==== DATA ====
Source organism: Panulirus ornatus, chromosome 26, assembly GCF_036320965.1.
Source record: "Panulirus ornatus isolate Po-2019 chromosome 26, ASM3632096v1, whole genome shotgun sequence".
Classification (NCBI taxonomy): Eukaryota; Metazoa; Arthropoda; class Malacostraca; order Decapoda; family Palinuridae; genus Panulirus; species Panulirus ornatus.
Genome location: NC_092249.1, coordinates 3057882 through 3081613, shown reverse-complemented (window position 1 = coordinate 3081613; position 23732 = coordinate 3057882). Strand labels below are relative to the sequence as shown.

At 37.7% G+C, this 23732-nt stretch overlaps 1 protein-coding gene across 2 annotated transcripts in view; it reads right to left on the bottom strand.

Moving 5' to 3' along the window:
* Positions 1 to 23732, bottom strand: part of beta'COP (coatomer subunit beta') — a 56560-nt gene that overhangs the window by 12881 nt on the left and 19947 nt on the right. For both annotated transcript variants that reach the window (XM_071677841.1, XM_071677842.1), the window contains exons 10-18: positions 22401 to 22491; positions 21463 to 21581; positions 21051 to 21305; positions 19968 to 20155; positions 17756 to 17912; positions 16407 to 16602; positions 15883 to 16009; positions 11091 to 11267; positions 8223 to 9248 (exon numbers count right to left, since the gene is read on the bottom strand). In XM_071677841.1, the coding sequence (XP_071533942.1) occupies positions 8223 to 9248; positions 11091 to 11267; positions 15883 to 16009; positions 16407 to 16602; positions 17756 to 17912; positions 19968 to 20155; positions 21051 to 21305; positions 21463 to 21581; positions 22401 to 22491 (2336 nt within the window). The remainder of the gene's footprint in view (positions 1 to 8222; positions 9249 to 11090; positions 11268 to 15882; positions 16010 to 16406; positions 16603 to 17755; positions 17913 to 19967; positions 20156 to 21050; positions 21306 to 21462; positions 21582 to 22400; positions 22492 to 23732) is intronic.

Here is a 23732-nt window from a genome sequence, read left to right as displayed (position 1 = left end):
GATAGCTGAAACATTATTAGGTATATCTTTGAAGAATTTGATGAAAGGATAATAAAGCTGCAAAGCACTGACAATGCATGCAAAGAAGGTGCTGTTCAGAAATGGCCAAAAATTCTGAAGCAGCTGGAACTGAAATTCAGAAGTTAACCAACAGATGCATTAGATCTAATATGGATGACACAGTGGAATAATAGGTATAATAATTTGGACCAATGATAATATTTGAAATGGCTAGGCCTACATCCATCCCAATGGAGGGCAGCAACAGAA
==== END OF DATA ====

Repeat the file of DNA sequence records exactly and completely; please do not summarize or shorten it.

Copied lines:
Source organism: Panulirus ornatus, chromosome 26, assembly GCF_036320965.1.
Source record: "Panulirus ornatus isolate Po-2019 chromosome 26, ASM3632096v1, whole genome shotgun sequence".
Classification (NCBI taxonomy): Eukaryota; Metazoa; Arthropoda; class Malacostraca; order Decapoda; family Palinuridae; genus Panulirus; species Panulirus ornatus.
Genome location: NC_092249.1, coordinates 3057882 through 3081613, shown reverse-complemented (window position 1 = coordinate 3081613; position 23732 = coordinate 3057882). Strand labels below are relative to the sequence as shown.

At 37.7% G+C, this 23732-nt stretch overlaps 1 protein-coding gene across 2 annotated transcripts in view; it reads right to left on the bottom strand.

Moving 5' to 3' along the window:
* Positions 1 to 23732, bottom strand: part of beta'COP (coatomer subunit beta') — a 56560-nt gene that overhangs the window by 12881 nt on the left and 19947 nt on the right. For both annotated transcript variants that reach the window (XM_071677841.1, XM_071677842.1), the window contains exons 10-18: positions 22401 to 22491; positions 21463 to 21581; positions 21051 to 21305; positions 19968 to 20155; positions 17756 to 17912; positions 16407 to 16602; positions 15883 to 16009; positions 11091 to 11267; positions 8223 to 9248 (exon numbers count right to left, since the gene is read on the bottom strand). In XM_071677841.1, the coding sequence (XP_071533942.1) occupies positions 8223 to 9248; positions 11091 to 11267; positions 15883 to 16009; positions 16407 to 16602; positions 17756 to 17912; positions 19968 to 20155; positions 21051 to 21305; positions 21463 to 21581; positions 22401 to 22491 (2336 nt within the window). The remainder of the gene's footprint in view (positions 1 to 8222; positions 9249 to 11090; positions 11268 to 15882; positions 16010 to 16406; positions 16603 to 17755; positions 17913 to 19967; positions 20156 to 21050; positions 21306 to 21462; positions 21582 to 22400; positions 22492 to 23732) is intronic.

Here is a 23732-nt window from a genome sequence, read left to right as displayed (position 1 = left end):
GATAGCTGAAACATTATTAGGTATATCTTTGAAGAATTTGATGAAAGGATAATAAAGCTGCAAAGCACTGACAATGCATGCAAAGAAGGTGCTGTTCAGAAATGGCCAAAAATTCTGAAGCAGCTGGAACTGAAATTCAGAAGTTAACCAACAGATGCATTAGATCTAATATGGATGACACAGTGGAATAATAGGTATAATAATTTGGACCAATGATAATATTTGAAATGGCTAGGCCTACATCCATCCCAATGGAGGGCAGCAACAGAA